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AWS RDS for Cloud Database

Author: Siva Thangavelu | | August 5, 2019

In today’s world, data is the most valuable asset. We can generate predictive analytics, we can create granular reports that target advertising to consumers, the possibilities are endless. Data should be stored in some kind of a database, such as MySQL, Oracle, SQL Server, MariaDB, PostgreSQL…etc.

With the massive amount of data being generated every minute, it gets tough to maintain the databases and costs associated with it. Costs can include licensing, hardware, storage, and personnel headcount (DBAs)—these costs are necessary to ensure databases are running optimally for higher productivity.

About a decade ago, capacity planning used to work for hardware or infrastructure planning. In today’s world, the prediction for the number of servers, SAN bricks, license cost when adding humongous data that isn’t accurate.

So, why maintain your own data center and risk of setting up infrastructure with time-consuming mundane tasks on on-prem and then maintain it with additional costs for cooling and what not? In order to avoid costs, improve scalability, performance, elasticity and reduce headcount DBAs, we should be utilizing readily available databases on cloud such as Database as a Service (DBaaS), which comes under PaaS (Platform as a Service).

Let’s talk about Amazon RDS, a PaaS service for databases.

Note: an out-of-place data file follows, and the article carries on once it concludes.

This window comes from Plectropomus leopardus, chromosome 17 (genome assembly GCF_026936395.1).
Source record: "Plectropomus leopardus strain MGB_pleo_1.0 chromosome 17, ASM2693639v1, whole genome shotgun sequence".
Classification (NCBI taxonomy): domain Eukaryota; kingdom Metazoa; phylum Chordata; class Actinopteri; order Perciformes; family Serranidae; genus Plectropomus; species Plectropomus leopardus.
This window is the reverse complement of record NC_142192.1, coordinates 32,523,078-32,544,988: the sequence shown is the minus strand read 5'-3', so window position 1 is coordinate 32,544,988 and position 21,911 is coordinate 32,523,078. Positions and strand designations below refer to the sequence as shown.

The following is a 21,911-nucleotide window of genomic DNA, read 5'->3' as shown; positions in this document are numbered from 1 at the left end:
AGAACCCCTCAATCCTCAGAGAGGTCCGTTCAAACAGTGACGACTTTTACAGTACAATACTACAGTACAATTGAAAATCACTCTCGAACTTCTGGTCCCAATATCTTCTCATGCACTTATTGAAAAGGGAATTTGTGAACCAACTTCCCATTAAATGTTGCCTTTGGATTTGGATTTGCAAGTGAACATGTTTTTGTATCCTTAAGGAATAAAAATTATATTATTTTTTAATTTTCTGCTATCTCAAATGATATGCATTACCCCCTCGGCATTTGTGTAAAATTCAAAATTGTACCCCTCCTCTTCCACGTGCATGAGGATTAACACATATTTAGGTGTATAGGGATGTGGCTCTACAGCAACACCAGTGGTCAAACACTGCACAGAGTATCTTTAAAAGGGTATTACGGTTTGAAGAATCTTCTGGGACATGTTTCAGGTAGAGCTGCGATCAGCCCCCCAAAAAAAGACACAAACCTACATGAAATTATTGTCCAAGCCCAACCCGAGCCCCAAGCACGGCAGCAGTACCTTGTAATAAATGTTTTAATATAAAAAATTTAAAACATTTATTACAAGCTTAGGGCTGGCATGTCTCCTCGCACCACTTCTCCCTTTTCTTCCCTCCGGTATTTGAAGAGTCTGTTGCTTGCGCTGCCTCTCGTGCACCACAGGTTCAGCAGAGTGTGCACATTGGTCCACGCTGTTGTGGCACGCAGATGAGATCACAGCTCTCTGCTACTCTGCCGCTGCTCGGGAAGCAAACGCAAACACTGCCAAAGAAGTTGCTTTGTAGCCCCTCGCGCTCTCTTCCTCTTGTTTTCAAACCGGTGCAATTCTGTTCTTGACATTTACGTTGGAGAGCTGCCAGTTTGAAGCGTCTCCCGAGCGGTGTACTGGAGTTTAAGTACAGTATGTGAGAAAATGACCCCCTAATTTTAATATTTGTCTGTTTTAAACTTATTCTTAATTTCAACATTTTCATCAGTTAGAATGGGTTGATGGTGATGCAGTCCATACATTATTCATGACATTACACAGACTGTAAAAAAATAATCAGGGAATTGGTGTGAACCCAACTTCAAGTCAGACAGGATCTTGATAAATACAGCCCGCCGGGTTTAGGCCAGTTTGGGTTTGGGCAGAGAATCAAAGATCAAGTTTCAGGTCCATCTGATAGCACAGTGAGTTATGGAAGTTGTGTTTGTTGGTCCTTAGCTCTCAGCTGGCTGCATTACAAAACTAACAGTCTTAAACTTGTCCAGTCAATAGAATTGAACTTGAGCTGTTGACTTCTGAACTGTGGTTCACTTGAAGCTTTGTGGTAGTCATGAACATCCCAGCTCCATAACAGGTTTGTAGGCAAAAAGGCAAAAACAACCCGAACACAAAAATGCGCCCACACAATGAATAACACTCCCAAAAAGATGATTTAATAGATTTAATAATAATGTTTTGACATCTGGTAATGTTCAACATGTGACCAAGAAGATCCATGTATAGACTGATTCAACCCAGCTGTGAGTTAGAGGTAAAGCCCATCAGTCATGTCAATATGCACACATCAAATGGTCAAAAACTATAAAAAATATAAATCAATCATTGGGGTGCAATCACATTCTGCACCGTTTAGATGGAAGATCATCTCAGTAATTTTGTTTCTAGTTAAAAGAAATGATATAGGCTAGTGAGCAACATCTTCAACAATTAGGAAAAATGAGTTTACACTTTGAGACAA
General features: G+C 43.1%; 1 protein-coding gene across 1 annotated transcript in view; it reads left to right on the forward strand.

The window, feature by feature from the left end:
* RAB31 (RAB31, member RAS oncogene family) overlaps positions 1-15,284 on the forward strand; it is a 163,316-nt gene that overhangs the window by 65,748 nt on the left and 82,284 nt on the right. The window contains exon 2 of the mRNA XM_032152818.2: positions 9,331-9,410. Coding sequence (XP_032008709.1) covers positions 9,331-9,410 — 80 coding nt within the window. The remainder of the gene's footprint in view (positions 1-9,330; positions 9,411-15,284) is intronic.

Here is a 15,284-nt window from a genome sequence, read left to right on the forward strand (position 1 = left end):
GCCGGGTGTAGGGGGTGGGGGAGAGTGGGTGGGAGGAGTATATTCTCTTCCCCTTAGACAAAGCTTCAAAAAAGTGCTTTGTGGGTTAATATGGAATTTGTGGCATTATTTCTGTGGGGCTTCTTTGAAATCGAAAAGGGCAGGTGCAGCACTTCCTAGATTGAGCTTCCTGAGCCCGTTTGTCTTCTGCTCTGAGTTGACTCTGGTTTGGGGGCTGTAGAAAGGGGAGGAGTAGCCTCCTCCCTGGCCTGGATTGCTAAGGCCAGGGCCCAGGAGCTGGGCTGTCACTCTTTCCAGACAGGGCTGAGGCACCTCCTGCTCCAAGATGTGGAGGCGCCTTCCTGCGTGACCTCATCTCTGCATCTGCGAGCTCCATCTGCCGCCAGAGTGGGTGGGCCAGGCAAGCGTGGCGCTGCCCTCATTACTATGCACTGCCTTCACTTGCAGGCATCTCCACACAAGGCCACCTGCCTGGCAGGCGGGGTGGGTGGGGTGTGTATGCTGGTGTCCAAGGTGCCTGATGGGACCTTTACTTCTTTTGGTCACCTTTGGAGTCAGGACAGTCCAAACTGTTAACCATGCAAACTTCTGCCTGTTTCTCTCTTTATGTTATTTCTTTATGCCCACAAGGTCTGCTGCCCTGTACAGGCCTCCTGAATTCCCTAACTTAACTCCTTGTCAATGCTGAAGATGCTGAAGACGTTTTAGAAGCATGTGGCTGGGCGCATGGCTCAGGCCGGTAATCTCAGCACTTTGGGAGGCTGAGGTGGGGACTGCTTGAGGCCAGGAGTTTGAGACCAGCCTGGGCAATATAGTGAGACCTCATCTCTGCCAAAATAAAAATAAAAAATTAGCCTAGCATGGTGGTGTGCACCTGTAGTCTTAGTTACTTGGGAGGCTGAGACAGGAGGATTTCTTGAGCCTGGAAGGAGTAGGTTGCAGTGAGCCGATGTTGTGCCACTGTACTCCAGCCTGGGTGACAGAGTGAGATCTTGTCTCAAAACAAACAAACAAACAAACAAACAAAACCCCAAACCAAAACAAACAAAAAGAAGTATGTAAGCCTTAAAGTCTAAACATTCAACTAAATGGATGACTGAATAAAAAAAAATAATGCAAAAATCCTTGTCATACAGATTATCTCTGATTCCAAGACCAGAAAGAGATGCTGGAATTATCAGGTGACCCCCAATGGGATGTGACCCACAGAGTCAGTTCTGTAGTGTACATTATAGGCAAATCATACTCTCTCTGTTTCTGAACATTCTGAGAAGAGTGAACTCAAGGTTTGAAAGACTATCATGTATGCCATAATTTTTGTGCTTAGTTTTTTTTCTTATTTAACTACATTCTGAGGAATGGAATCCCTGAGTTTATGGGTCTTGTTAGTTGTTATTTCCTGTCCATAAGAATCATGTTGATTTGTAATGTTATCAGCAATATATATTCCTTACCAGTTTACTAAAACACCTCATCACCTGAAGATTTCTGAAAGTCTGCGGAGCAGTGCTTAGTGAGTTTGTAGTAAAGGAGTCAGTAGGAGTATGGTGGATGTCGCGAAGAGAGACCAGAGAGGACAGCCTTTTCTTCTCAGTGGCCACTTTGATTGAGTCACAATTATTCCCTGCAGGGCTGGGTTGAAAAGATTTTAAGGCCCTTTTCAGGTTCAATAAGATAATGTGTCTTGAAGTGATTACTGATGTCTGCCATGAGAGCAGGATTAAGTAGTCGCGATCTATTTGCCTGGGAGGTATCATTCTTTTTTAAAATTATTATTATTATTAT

AWS RDS Integration & Migration

RDS integrates with MySQL, PostgreSQL, Oracle, Microsoft SQL Server, MariaDB database platforms. Amazon has its own database platforms that are fully managed such as Aurora MySQL and Aurora Postgres. Plus, Amazon includes database services like DynamoDB (Nosql) and Redshift Clusters (data warehouse).

The migration of heterogenic database platforms is not straight forward but can be done with good planning and testing. Homogeneous database platforms are relatively straight forward for migration.

Aurora for RDS out-of-the-box provides continuous backups, automatic self-healing and built-in redundancy with a minimum of three availability zones, supporting up to 15 low latency read replicas. We can just get a full indestructible and scalable and high available database with few clicks and less than a dollar a day to start with. Aurora supports up to 64TB of auto-scaling storage capacity. These things just are impressive just to spell it through… imagine having applications humming with high productivity when utilizing these auto managed databases.

Database Backups, Maintenance and Updates

Backups are the most important things for any organization since an outage can be very expensive, could be related to data loss, corruption, an “oops” factor by someone. When using managed services for database, you can rest easy since it offers multiple copies of database snapshots timely taken within the maintenance window defined and it offers point in time recovery.

To ensure a very highly scalable and available database service, The AWS team has taken care of all the possibilities of what is required to run RDS service with minimal efforts from DBAs. AWS RDS service provides the functionality to back up your database timely on a schedule for every 24 hours by default when enabled. Since there is no access to the OS, all OS patching is performed by Amazon and includes minor and major upgrades of the database as well as with rollback settings just in case if anything goes wrong.